Luck Versus Skill: a Sliding Scale
Sunday, 13th July 2014
Last week on social media I asked about people's preferences about games with or without a luck element. It sparked a brief but interesting discussion, covering games old and new. The issue of dice or no dice isn't black and white: there's a scale of games ranging from complete luck with no skill, to complete skill with no luck. In this post I want to discuss that further, picking out a few games that illustrate the scale.
During the discussion I discovered something I'd not noticed before. Much of the talk was about modern games, as many are more familiar with those than the traditional games covered on this site. But we had difficulty in thinking of a modern, themed game that completely lacks a luck element. There are plenty of abstracts, but all the games with strong themes have some element of luck - even if it's only random distribution of map tiles at the beginning. Perhaps I'm being unimaginative: do any readers know of an example? If so, please comment below!
But now to return to the traditional games. I've divided the scale into five, from completely luck-driven at 1 to completely skill-based at 5.
1. So far, I haven't added any pure luck games to this site, so you won't find them here. But the best-known example is snakes & ladders. Players have a single piece which is moved according to the throw of the dice. Penalties and rewards are paid out according to where the player lands. But the player never has any choice to make during the game. Another classic, popular between the sixteenth and nineteenth centuries, is the Game of the Goose, a spiral race game playing very similar to snakes & ladders, but sometimes involving paying a stake into a pot. The addition of gambling is the only thing that makes these 100% luck games interesting to adults, which is why I haven't added them to the site.
2. In some games, the player has some choices to make, but these are either rare, obvious or irrelevant. Most people would put Ludo in this category. On this site, the game of Dogs & Jackals is another good example. The player has five pieces that are raced along a track according to the throws of casting sticks. As in snakes & ladders, some holes have rewards and others have penalties. There is always a choice of which piece to move, but the choices are usually obvious: hit the rewards where possible, miss the penalities when not. There's no interaction between the players, so blocking strategies and ambushes play no part in the game. The only strategy I can think of is to avoid leaving a single piece behind; if one's last piece has far to travel then it will be at the mercy of the casting sticks for longer.
3. In the middle, I'd put games in which neither luck nor strategy dominates. The luck/skill balance at this level produces a fun game, but the skill element in these games is probably not enough to warrant play at tournament level. The well-known American game Parcheesi fits here. From the games on this site, the best example I can think of is tâb. Players move nine pieces along a course according to the throws of casting sticks. As well as deciding which piece(s) to move, the player can take different branches along the course, opting to move forward or circle back to chase enemies who have passed by. Sometimes one can feel at the mercy of the casting sticks, especially when waiting for that all important throw of 1 to start a piece moving. But there are definite strategies to maximise opportunities to capture enemies, and these have to be balanced with keeping safe.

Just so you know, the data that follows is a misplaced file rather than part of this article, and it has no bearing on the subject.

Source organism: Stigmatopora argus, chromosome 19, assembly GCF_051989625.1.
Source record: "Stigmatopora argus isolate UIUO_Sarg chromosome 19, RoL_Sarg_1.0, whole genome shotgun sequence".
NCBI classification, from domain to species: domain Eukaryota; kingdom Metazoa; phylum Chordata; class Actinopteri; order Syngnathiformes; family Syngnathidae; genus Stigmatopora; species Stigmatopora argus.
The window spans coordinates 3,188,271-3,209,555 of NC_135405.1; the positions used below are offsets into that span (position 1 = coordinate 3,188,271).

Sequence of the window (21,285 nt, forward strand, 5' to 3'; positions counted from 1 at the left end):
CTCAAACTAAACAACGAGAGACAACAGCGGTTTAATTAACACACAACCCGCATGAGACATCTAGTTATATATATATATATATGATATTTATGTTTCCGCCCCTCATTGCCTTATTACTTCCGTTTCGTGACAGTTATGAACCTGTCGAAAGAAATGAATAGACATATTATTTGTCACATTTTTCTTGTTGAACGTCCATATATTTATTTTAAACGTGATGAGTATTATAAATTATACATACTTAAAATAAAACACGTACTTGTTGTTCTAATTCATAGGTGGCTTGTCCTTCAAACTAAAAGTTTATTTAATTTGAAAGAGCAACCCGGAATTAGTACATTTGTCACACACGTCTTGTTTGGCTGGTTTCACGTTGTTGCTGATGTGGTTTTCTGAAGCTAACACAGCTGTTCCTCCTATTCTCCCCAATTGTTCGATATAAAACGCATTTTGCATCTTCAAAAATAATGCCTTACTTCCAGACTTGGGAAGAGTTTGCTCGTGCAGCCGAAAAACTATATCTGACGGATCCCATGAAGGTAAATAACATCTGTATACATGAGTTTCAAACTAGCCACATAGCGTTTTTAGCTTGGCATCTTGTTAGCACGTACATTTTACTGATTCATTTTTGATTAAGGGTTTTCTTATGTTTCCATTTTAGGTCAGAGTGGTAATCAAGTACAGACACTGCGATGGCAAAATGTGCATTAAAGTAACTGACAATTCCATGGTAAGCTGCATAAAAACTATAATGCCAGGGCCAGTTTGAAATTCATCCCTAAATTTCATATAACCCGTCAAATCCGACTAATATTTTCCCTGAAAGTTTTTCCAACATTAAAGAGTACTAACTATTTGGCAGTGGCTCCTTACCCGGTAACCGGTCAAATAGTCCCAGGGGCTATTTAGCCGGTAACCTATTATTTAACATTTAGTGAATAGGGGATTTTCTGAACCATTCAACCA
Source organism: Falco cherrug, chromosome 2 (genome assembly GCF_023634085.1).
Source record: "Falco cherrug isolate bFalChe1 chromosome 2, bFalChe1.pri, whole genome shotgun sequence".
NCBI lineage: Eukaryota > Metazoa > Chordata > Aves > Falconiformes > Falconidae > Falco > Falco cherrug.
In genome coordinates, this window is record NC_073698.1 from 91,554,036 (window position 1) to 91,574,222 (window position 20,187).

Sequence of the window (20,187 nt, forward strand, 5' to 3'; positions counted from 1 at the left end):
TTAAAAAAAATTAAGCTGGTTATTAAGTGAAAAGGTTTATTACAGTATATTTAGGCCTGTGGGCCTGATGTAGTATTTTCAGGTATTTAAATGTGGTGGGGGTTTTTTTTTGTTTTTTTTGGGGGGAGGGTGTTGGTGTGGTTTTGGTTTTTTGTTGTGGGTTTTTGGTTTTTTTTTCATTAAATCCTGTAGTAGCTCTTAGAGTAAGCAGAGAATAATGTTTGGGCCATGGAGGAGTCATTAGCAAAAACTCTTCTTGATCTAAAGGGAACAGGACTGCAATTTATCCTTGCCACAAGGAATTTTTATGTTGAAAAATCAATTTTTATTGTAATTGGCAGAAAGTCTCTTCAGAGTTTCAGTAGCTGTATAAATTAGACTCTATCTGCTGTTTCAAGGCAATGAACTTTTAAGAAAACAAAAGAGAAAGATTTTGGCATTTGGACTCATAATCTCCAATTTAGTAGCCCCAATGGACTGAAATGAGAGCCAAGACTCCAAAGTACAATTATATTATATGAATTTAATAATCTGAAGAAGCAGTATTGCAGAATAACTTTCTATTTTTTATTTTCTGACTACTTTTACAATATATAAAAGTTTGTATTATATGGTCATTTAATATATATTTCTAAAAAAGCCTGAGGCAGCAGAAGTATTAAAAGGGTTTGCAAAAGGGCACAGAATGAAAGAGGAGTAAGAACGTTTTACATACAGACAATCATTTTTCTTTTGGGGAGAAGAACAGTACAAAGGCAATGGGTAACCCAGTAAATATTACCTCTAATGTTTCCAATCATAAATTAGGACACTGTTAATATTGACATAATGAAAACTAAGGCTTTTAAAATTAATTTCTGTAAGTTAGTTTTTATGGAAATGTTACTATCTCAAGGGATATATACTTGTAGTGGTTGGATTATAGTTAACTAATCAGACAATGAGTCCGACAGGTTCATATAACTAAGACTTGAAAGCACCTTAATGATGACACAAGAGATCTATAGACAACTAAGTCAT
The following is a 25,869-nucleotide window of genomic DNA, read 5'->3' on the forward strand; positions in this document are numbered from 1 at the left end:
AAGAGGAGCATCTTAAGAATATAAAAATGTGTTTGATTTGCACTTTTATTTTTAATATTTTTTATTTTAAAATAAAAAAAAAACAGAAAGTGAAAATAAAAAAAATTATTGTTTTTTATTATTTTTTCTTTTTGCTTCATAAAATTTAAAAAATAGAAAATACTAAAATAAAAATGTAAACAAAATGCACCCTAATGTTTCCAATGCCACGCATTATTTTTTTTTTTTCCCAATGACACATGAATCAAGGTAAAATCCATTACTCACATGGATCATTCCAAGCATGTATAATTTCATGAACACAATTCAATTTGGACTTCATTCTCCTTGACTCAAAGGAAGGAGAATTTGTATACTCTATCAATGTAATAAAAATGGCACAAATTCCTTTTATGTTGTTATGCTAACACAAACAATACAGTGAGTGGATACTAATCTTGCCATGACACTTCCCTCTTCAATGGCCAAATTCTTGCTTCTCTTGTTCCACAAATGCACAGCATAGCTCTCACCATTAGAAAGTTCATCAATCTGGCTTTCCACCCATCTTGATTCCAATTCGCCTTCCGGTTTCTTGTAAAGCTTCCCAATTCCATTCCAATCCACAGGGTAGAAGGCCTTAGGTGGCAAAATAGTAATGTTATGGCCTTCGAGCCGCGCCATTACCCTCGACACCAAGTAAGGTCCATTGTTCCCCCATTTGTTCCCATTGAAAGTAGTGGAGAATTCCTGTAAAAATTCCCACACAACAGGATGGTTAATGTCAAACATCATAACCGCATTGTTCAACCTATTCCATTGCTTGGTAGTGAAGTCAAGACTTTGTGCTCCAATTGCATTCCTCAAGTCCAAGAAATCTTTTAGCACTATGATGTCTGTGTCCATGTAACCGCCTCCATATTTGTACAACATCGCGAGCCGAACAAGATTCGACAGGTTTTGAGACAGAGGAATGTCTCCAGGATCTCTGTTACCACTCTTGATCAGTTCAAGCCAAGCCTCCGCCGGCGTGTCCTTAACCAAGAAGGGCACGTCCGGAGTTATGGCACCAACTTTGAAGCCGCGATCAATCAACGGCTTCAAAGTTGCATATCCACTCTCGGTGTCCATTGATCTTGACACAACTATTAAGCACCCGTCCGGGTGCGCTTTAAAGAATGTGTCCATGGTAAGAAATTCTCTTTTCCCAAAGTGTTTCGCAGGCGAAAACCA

4. Some games have a luck element, but strategy seems to dominate. The obvious example here is backgammon, where the rolls of the dice dictate the distance moved, but where the rules give plenty of scope for strategy. The key to that is the various ways that the pieces interact with friendly and enemy pieces: doubling up to protect one another, and forming rows to block enemy progress. An expert will win four out of five games with a novice, so skill is the deciding factor. But luck plays enough of a part to make the game fun for that novice. Most modern games seem to aim for this level of balance between luck and skill.
5. The last category is purely based on skill, and about half of the traditional games I know of fall into this category. Being 100% skill does not dictate the level of skill: while chess is the archetypal example of this kind of game, another example is noughts and crosses. The most interesting examples I can think of are the race games of pure skill, like Halma, Agon and Salta. Traditionally, race games use luck to dictate the distances moved, but the three examples mentioned simulate instead a kind of cross-country race, where the teamwork of the pieces dictates the speed at which the board is traversed.
The question I asked last week was where people's preferences lie. I presented it as a binary choice, at the time thinking only of games in the fourth and fifth categories. Looking at this list, I can't say that I have a general preference; with adults I'll happily play anything from the third, fourth or fifth categories. But I ask readers now: where would you put your own preferences on this list? Please feel free to comment below, by email or by social media!